Authors: Enrico Di Minin, Hayley S. Clements, Ricardo A. Correia, Gonzalo Corte´ s-Capano, Christoph Fink,
Anna Haukka,Anna Hausmann, Ritwik Kulkarni, and Corey J.A. Bradshaw
Table of Contents
This article discusses how research on recreational hunting is heavily focused on specific continents, species, and topics, often overlooking species that aren’t facing immediate extinction threats. The current literature is also biased towards large mammals, which could lead to knowledge gaps in understanding the impact of hunting on ecosystems and other species.
Legal Hunting vs. Poaching
The authors point out that while hunting is often mentioned as a threat to endangered species, it’s not always clear if the threat comes from legal hunting or poaching. More research is needed to understand the effects of recreational hunting on conservation and to differentiate between its impacts and those of poaching.
Furthermore, the article highlights the need for research on the potential connections between recreational hunting and zoonotic disease risks, as well as on the role of local institutions in promoting sustainable hunting practices that benefit both people and nature.
Recreational hunting could be linked to zoonotic disease risks in several ways. Zoonotic diseases are those that can be transmitted from animals to humans. The increased contact between humans and wildlife during hunting activities may lead to a higher risk of disease transmission. Here are some potential connections:
- Increased human-wildlife interaction: Recreational hunting requires close contact with wild animals, which can lead to the exposure of hunters and their communities to pathogens carried by these animals. This close contact increases the likelihood of zoonotic disease transmission.
- Handling and processing of game: After an animal has been hunted, it must be handled and processed, which involves further close contact with the animal and its bodily fluids. If the animal carries a zoonotic disease, this stage poses another opportunity for human transmission.
- Consumption of bushmeat: In some areas where hunting tourism declines or is absent, local people may rely more heavily on bushmeat consumption. This could increase the risk of zoonotic disease transmission through the handling and consumption of wild animal meat.
The authors also emphasize the importance of considering the moral complexity of recreational hunting, considering the experiences and opinions of people in different contexts. They suggest that alternative funding mechanisms for conservation should be explored, given the decreasing number of hunters in some regions and increasing opposition to trophy hunting in others.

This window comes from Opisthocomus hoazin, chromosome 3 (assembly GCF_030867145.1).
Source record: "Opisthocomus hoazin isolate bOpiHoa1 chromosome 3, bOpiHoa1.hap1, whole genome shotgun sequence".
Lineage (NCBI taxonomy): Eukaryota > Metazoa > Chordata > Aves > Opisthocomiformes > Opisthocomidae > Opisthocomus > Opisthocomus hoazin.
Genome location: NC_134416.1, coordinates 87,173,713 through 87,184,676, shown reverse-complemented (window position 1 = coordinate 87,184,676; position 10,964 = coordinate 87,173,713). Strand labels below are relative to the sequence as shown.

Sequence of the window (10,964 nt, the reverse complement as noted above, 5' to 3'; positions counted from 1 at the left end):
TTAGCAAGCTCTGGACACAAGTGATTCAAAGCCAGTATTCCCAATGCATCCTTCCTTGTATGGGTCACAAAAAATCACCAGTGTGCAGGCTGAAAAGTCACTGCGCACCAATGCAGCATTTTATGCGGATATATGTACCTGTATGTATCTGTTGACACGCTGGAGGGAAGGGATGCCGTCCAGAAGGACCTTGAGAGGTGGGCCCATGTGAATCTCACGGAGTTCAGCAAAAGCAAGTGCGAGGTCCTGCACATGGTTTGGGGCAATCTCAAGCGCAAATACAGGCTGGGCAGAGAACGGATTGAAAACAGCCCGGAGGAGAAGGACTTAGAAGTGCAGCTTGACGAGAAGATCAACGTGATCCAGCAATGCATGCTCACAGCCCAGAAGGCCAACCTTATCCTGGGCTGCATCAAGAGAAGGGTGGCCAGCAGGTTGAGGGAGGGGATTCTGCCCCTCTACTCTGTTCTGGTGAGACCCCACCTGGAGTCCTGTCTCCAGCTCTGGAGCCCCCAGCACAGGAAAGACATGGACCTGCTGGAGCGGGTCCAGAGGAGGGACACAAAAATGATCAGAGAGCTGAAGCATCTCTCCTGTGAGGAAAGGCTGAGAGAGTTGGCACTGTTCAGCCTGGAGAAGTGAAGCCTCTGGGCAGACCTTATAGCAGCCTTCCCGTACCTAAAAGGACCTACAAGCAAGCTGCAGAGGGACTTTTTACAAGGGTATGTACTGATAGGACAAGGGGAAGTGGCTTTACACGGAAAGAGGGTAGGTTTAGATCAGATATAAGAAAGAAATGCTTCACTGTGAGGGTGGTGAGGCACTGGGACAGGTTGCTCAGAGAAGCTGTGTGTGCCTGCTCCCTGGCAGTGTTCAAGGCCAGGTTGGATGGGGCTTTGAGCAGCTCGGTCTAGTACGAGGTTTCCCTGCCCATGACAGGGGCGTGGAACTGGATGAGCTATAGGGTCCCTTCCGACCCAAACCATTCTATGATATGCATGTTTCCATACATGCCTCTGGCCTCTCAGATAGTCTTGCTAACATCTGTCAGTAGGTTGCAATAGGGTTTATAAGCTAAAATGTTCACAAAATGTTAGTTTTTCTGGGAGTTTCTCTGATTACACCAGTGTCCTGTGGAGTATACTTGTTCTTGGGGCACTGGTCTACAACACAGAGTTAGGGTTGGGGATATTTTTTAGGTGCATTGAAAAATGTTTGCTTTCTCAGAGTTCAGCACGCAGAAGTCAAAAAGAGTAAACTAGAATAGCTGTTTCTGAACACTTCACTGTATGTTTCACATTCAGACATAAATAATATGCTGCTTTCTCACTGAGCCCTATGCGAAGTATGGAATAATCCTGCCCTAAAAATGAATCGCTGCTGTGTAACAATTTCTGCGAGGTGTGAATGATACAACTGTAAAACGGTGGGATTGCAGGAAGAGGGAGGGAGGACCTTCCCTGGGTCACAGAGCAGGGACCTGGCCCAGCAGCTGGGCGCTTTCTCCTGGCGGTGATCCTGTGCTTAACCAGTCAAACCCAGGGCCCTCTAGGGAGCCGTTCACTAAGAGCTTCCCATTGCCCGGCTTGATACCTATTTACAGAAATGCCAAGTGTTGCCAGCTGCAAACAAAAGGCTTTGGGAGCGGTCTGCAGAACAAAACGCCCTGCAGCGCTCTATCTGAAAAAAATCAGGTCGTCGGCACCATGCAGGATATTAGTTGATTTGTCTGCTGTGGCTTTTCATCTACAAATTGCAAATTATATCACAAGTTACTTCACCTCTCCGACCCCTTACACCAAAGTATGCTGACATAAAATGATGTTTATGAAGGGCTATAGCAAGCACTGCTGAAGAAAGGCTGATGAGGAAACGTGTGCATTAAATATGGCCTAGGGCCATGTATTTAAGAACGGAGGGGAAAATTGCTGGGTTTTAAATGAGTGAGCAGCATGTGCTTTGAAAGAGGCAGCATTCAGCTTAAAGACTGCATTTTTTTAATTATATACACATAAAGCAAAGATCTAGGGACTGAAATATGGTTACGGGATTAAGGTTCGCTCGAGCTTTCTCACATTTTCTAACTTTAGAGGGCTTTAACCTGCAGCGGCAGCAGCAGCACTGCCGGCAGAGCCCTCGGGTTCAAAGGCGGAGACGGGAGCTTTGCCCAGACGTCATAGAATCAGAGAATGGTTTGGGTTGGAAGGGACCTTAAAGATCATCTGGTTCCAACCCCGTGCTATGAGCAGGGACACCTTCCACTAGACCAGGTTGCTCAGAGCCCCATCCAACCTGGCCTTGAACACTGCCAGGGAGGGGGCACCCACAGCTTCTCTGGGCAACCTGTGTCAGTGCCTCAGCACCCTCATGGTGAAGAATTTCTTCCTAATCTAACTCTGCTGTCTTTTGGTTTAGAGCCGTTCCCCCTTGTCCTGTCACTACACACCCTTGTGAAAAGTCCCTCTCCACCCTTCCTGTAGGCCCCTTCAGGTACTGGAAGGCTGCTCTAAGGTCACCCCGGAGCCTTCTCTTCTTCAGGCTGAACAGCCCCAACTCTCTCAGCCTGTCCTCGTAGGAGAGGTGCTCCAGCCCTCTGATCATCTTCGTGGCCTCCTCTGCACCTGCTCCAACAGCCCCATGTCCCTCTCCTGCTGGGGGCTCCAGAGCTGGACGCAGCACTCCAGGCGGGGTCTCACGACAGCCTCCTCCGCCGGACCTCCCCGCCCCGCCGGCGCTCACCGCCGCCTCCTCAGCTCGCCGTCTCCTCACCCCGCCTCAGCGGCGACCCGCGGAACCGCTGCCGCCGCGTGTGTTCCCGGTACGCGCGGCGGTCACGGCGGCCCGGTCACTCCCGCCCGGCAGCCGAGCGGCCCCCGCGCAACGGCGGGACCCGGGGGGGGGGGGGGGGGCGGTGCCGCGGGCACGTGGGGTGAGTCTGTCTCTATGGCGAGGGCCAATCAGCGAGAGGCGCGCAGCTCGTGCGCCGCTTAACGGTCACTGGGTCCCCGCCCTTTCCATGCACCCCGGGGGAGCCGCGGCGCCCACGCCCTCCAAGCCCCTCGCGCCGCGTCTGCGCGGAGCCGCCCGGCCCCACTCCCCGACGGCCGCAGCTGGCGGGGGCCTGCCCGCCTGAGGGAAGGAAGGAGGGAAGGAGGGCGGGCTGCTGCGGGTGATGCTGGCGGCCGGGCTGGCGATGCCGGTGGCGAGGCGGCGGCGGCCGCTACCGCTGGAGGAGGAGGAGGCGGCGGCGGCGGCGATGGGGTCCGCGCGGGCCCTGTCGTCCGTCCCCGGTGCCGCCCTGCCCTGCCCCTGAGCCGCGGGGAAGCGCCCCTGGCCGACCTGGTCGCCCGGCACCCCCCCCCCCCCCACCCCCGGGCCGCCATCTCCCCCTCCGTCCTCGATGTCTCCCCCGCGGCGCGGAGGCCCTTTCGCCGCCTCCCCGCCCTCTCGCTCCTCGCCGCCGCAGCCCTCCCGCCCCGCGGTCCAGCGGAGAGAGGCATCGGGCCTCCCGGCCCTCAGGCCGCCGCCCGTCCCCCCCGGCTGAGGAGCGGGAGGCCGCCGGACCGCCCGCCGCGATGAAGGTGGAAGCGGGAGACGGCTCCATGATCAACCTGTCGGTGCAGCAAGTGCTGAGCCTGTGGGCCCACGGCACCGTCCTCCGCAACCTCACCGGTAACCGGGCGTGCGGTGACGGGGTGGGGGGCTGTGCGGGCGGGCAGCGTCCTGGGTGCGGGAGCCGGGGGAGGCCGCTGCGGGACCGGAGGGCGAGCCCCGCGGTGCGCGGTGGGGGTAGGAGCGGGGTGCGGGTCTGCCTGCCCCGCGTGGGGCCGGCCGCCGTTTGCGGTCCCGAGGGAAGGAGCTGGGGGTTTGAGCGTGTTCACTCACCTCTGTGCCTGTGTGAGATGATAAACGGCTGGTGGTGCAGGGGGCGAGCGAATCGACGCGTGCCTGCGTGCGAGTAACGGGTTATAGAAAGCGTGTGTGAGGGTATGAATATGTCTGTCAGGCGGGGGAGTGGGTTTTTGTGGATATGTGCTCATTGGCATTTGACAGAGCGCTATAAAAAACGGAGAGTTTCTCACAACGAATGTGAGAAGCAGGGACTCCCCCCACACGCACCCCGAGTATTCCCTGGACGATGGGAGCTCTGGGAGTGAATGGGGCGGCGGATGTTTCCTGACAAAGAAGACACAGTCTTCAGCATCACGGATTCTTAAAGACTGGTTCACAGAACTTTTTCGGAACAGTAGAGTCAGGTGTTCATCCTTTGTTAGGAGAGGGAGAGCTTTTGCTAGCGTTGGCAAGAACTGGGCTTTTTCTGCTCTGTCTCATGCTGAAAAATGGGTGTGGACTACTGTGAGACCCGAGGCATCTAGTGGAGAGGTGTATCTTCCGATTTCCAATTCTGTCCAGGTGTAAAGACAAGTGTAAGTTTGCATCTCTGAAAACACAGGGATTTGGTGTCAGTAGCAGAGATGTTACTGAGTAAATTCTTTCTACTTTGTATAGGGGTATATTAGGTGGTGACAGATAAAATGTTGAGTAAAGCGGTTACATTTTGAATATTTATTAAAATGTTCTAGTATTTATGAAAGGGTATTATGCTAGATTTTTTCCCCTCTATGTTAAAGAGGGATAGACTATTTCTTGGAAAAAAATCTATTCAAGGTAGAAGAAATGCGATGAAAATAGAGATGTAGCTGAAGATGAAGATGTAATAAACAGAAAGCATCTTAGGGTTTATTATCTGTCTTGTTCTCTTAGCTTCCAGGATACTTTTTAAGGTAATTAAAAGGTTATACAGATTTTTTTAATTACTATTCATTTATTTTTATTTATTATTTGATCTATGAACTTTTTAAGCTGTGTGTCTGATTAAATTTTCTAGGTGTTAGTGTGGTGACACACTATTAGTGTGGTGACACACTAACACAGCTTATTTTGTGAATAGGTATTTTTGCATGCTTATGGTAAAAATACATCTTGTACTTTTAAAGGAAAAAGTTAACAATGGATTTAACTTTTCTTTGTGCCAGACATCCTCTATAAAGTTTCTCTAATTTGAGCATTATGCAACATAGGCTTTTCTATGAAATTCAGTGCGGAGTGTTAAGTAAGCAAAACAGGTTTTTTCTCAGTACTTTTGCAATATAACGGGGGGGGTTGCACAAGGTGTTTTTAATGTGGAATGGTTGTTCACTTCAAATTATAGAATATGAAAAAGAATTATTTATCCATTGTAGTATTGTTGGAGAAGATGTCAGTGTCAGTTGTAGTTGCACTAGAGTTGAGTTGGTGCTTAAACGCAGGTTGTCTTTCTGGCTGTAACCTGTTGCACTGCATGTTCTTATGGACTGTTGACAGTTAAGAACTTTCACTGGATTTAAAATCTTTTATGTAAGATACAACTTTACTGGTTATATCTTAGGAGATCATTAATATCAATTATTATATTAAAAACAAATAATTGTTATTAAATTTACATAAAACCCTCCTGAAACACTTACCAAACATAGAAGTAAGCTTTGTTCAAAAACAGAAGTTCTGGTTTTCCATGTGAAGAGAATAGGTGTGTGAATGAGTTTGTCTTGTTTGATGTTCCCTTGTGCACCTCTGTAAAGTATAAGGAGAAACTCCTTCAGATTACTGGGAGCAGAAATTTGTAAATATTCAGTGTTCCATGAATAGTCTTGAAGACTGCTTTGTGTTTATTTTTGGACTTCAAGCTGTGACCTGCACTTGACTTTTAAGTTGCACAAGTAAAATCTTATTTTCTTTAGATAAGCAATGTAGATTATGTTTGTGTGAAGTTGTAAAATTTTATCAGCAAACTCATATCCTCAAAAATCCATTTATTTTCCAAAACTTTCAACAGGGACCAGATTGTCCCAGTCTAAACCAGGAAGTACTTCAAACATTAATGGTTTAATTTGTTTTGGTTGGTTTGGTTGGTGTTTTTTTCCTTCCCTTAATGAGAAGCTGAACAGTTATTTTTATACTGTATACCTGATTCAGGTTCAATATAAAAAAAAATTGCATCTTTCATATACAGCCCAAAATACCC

Here are some critical aspects of the moral complexities of hunting:
Animal welfare and ethics: Hunting raises ethical concerns about intentionally killing animals for recreation, trophy, or food. Opponents argue that causing pain, suffering, or death to animals for human pleasure or benefit is morally unjustifiable.
Cultural perspectives: Hunting has been an integral part of many cultures throughout history, serving as a means of sustenance, a rite of passage, or a traditional practice. In some communities, hunting holds significant cultural value, and people may argue that their hunting practices should be respected and preserved.
Conservation and sustainability: Proponents of hunting often argue that regulated and sustainable hunting can contribute to conservation efforts by controlling overpopulated species, generating revenue for conservation programs, or incentivizing habitat preservation. However, unsustainable hunting practices can harm ecosystems and lead to the decline of target or other non-target species.
In conclusion, the article argues that more comprehensive research is needed to understand better the complex relationship between recreational hunting and biodiversity conservation, taking into account diverse contexts and perspectives.